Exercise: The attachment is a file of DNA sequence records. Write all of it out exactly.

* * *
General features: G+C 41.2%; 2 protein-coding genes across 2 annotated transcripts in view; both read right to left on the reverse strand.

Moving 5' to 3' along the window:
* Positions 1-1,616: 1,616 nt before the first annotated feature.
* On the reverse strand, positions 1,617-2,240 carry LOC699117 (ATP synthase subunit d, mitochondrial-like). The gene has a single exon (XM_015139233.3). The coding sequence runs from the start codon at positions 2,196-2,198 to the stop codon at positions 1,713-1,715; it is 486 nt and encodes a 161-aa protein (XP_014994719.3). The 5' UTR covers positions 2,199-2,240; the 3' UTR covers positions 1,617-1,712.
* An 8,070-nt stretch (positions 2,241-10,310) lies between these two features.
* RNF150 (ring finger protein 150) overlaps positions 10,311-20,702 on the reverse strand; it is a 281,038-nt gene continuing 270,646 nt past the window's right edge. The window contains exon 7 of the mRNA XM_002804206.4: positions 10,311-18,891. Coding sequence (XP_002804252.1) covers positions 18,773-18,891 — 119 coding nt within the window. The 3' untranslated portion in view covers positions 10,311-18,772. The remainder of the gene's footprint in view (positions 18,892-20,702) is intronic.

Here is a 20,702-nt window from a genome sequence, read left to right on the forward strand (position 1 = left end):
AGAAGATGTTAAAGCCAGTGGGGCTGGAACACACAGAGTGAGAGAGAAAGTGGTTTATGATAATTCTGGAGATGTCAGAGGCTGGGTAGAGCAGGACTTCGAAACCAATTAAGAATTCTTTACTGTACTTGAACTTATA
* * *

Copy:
General features: G+C 41.2%; 2 protein-coding genes across 2 annotated transcripts in view; both read right to left on the reverse strand.

Moving 5' to 3' along the window:
* Positions 1-1,616: 1,616 nt before the first annotated feature.
* On the reverse strand, positions 1,617-2,240 carry LOC699117 (ATP synthase subunit d, mitochondrial-like). The gene has a single exon (XM_015139233.3). The coding sequence runs from the start codon at positions 2,196-2,198 to the stop codon at positions 1,713-1,715; it is 486 nt and encodes a 161-aa protein (XP_014994719.3). The 5' UTR covers positions 2,199-2,240; the 3' UTR covers positions 1,617-1,712.
* An 8,070-nt stretch (positions 2,241-10,310) lies between these two features.
* RNF150 (ring finger protein 150) overlaps positions 10,311-20,702 on the reverse strand; it is a 281,038-nt gene continuing 270,646 nt past the window's right edge. The window contains exon 7 of the mRNA XM_002804206.4: positions 10,311-18,891. Coding sequence (XP_002804252.1) covers positions 18,773-18,891 — 119 coding nt within the window. The 3' untranslated portion in view covers positions 10,311-18,772. The remainder of the gene's footprint in view (positions 18,892-20,702) is intronic.

Here is a 20,702-nt window from a genome sequence, read left to right on the forward strand (position 1 = left end):
AGAAGATGTTAAAGCCAGTGGGGCTGGAACACACAGAGTGAGAGAGAAAGTGGTTTATGATAATTCTGGAGATGTCAGAGGCTGGGTAGAGCAGGACTTCGAAACCAATTAAGAATTCTTTACTGTACTTGAACTTATA